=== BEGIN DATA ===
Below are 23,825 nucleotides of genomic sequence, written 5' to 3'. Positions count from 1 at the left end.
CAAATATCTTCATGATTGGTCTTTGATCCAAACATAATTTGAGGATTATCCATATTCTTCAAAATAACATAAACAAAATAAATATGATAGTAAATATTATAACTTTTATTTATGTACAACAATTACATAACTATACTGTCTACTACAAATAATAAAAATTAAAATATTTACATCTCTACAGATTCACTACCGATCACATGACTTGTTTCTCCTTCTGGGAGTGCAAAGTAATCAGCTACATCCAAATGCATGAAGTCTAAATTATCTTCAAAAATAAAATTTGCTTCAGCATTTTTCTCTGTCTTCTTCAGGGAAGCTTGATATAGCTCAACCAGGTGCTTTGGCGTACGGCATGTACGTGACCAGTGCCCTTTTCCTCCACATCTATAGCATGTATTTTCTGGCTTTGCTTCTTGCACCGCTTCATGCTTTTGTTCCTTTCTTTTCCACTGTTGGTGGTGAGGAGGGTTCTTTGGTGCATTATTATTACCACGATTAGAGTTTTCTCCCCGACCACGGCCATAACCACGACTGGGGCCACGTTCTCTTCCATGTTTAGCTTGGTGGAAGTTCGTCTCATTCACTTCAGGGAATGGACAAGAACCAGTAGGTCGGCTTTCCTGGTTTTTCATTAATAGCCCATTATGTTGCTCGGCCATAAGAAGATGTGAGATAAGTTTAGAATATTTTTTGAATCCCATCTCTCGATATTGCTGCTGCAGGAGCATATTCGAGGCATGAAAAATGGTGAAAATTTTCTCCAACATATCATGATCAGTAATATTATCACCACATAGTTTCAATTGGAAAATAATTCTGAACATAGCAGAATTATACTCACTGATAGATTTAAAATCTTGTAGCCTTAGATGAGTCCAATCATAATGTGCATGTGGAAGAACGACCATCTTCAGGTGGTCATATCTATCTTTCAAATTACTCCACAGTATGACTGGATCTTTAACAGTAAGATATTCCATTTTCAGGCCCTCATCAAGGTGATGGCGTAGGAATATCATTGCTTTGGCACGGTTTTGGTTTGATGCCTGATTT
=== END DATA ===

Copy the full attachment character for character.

Below are 23,825 nucleotides of genomic sequence, written 5' to 3'. Positions count from 1 at the left end.
CAAATATCTTCATGATTGGTCTTTGATCCAAACATAATTTGAGGATTATCCATATTCTTCAAAATAACATAAACAAAATAAATATGATAGTAAATATTATAACTTTTATTTATGTACAACAATTACATAACTATACTGTCTACTACAAATAATAAAAATTAAAATATTTACATCTCTACAGATTCACTACCGATCACATGACTTGTTTCTCCTTCTGGGAGTGCAAAGTAATCAGCTACATCCAAATGCATGAAGTCTAAATTATCTTCAAAAATAAAATTTGCTTCAGCATTTTTCTCTGTCTTCTTCAGGGAAGCTTGATATAGCTCAACCAGGTGCTTTGGCGTACGGCATGTACGTGACCAGTGCCCTTTTCCTCCACATCTATAGCATGTATTTTCTGGCTTTGCTTCTTGCACCGCTTCATGCTTTTGTTCCTTTCTTTTCCACTGTTGGTGGTGAGGAGGGTTCTTTGGTGCATTATTATTACCACGATTAGAGTTTTCTCCCCGACCACGGCCATAACCACGACTGGGGCCACGTTCTCTTCCATGTTTAGCTTGGTGGAAGTTCGTCTCATTCACTTCAGGGAATGGACAAGAACCAGTAGGTCGGCTTTCCTGGTTTTTCATTAATAGCCCATTATGTTGCTCGGCCATAAGAAGATGTGAGATAAGTTTAGAATATTTTTTGAATCCCATCTCTCGATATTGCTGCTGCAGGAGCATATTCGAGGCATGAAAAATGGTGAAAATTTTCTCCAACATATCATGATCAGTAATATTATCACCACATAGTTTCAATTGGAAAATAATTCTGAACATAGCAGAATTATACTCACTGATAGATTTAAAATCTTGTAGCCTTAGATGAGTCCAATCATAATGTGCATGTGGAAGAACGACCATCTTCAGGTGGTCATATCTATCTTTCAAATTACTCCACAGTATGACTGGATCTTTAACAGTAAGATATTCCATTTTCAGGCCCTCATCAAGGTGATGGCGTAGGAATATCATTGCTTTGGCACGGTTTTGGTTTGATGCCTGATTT